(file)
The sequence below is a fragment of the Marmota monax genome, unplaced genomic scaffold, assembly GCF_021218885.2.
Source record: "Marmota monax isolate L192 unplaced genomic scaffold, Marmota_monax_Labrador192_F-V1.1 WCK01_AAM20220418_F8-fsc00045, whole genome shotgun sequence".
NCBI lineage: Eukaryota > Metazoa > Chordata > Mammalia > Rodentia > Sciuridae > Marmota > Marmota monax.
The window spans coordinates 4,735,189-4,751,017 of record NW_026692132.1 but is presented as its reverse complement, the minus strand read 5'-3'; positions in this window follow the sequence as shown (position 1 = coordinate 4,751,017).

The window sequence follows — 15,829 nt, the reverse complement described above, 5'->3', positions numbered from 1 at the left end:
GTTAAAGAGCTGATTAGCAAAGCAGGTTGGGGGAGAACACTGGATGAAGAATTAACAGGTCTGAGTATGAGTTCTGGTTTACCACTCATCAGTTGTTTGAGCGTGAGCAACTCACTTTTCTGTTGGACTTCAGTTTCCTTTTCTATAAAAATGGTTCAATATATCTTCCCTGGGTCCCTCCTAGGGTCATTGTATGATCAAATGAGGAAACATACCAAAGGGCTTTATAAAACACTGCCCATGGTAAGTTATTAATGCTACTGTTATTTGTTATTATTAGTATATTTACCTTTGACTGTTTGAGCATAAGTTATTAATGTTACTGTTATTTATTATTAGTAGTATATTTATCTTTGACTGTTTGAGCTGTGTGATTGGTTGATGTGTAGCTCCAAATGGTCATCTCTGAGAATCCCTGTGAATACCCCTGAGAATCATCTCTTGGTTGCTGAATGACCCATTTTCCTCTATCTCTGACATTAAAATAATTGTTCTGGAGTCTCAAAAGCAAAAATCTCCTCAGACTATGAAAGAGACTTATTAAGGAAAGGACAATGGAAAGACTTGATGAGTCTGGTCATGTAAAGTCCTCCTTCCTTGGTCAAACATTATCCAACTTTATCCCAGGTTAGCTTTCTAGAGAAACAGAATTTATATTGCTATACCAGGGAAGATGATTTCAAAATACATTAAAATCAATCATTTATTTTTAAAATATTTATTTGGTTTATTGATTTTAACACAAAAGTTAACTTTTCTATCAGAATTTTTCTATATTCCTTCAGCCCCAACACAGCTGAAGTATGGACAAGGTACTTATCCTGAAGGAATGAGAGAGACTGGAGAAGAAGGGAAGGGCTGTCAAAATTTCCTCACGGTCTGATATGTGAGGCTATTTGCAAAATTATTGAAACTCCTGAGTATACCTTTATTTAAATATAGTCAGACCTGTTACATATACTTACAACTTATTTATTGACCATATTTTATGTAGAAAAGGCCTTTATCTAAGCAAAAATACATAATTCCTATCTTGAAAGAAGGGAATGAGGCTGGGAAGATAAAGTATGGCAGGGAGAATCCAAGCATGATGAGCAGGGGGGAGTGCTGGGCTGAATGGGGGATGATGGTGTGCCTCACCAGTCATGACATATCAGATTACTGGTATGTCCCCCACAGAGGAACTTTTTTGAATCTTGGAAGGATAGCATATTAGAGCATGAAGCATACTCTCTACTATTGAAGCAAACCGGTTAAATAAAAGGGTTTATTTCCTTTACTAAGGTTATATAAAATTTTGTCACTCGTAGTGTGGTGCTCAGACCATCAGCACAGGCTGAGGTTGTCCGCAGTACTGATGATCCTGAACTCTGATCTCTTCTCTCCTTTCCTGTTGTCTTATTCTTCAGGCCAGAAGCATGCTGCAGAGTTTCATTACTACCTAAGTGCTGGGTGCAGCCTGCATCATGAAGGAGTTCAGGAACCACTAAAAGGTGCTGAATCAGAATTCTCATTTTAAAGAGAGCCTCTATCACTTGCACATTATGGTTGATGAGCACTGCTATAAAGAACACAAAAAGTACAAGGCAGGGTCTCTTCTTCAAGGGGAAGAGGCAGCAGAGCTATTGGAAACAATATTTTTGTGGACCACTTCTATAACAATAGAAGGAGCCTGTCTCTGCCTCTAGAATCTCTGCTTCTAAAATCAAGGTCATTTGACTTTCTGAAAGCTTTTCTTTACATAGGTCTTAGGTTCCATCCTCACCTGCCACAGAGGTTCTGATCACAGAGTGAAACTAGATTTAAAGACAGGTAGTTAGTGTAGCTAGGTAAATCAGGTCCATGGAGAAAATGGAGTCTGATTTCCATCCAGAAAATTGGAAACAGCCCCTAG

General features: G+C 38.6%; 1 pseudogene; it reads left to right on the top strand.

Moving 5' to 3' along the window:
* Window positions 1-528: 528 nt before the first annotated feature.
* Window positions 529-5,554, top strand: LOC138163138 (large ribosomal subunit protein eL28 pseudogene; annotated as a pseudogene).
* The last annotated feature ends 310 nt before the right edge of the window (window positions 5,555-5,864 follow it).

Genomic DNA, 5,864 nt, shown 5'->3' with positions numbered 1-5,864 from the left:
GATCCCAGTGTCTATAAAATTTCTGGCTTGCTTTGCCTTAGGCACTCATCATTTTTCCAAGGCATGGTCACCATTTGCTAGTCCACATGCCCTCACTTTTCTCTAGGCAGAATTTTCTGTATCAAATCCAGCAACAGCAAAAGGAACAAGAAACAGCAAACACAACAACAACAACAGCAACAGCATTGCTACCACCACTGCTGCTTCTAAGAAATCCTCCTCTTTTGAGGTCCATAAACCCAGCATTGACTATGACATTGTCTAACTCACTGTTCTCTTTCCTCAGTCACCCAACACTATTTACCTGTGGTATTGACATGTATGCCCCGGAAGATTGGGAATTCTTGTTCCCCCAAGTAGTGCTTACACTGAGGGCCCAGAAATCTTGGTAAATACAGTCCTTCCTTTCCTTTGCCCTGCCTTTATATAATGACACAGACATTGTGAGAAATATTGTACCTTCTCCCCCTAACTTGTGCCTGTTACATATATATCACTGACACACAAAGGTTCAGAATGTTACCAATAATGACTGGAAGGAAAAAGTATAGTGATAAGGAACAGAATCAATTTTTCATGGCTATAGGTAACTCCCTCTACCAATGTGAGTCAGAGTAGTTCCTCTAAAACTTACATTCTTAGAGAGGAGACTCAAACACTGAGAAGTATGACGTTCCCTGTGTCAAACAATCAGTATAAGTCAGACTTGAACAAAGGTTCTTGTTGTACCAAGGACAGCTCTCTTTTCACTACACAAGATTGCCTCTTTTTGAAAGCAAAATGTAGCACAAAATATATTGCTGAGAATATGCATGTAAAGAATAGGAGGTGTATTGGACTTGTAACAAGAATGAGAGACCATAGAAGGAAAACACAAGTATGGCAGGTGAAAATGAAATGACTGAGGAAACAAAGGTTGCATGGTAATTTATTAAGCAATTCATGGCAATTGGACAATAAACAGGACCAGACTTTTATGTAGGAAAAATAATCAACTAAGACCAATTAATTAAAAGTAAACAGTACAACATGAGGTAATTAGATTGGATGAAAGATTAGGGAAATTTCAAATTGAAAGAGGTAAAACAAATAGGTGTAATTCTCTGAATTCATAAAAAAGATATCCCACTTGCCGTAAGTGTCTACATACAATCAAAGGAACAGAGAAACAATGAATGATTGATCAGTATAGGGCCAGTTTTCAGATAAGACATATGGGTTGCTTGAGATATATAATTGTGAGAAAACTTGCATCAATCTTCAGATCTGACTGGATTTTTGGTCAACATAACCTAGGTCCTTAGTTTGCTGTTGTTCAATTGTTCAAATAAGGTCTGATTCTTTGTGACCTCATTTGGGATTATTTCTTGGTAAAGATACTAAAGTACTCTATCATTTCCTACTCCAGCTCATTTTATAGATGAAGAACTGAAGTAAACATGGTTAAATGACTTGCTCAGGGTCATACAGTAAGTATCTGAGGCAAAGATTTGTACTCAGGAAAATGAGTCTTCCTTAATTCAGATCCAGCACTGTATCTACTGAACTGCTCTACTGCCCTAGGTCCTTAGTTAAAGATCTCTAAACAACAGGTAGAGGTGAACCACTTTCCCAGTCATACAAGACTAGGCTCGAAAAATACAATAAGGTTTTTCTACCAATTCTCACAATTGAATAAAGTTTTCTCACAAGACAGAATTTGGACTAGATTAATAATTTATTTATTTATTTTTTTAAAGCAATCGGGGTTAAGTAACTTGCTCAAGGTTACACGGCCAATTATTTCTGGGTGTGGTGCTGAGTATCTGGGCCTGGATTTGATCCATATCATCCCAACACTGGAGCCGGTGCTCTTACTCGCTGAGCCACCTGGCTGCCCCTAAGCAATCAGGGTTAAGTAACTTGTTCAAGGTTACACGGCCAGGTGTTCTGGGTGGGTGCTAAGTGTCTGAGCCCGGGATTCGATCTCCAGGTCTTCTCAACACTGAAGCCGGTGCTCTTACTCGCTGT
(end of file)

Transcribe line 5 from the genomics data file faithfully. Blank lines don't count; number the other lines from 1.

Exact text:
The window sequence follows — 15,829 nt, the reverse complement described above, 5'->3', positions numbered from 1 at the left end: